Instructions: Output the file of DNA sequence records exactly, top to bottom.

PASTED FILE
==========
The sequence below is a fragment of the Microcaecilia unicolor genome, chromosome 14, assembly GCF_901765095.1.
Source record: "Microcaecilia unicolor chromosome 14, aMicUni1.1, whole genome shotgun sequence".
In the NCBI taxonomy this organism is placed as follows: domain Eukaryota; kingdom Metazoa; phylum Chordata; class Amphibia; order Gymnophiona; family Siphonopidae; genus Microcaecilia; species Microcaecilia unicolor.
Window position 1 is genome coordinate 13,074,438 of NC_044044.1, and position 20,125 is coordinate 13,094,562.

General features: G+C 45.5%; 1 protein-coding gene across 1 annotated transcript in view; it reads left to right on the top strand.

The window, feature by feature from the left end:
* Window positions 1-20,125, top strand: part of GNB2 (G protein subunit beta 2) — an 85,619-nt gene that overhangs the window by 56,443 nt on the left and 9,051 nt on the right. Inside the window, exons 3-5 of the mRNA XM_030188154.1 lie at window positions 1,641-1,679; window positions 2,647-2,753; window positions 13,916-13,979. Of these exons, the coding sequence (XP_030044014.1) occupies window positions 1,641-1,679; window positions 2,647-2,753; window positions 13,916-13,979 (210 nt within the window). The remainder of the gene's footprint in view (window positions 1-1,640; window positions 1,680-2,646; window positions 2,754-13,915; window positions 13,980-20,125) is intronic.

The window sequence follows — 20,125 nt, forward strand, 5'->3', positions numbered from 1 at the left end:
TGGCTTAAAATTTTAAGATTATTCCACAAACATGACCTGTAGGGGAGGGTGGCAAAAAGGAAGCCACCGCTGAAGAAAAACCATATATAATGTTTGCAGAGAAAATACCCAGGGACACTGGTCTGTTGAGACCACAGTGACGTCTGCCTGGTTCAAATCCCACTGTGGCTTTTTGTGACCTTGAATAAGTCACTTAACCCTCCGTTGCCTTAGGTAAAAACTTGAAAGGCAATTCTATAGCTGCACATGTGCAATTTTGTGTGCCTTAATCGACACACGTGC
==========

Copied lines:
The sequence below is a fragment of the Microcaecilia unicolor genome, chromosome 14, assembly GCF_901765095.1.
Source record: "Microcaecilia unicolor chromosome 14, aMicUni1.1, whole genome shotgun sequence".
In the NCBI taxonomy this organism is placed as follows: domain Eukaryota; kingdom Metazoa; phylum Chordata; class Amphibia; order Gymnophiona; family Siphonopidae; genus Microcaecilia; species Microcaecilia unicolor.
Window position 1 is genome coordinate 13,074,438 of NC_044044.1, and position 20,125 is coordinate 13,094,562.

General features: G+C 45.5%; 1 protein-coding gene across 1 annotated transcript in view; it reads left to right on the top strand.

The window, feature by feature from the left end:
* Window positions 1-20,125, top strand: part of GNB2 (G protein subunit beta 2) — an 85,619-nt gene that overhangs the window by 56,443 nt on the left and 9,051 nt on the right. Inside the window, exons 3-5 of the mRNA XM_030188154.1 lie at window positions 1,641-1,679; window positions 2,647-2,753; window positions 13,916-13,979. Of these exons, the coding sequence (XP_030044014.1) occupies window positions 1,641-1,679; window positions 2,647-2,753; window positions 13,916-13,979 (210 nt within the window). The remainder of the gene's footprint in view (window positions 1-1,640; window positions 1,680-2,646; window positions 2,754-13,915; window positions 13,980-20,125) is intronic.

The window sequence follows — 20,125 nt, forward strand, 5'->3', positions numbered from 1 at the left end:
TGGCTTAAAATTTTAAGATTATTCCACAAACATGACCTGTAGGGGAGGGTGGCAAAAAGGAAGCCACCGCTGAAGAAAAACCATATATAATGTTTGCAGAGAAAATACCCAGGGACACTGGTCTGTTGAGACCACAGTGACGTCTGCCTGGTTCAAATCCCACTGTGGCTTTTTGTGACCTTGAATAAGTCACTTAACCCTCCGTTGCCTTAGGTAAAAACTTGAAAGGCAATTCTATAGCTGCACATGTGCAATTTTGTGTGCCTTAATCGACACACGTGC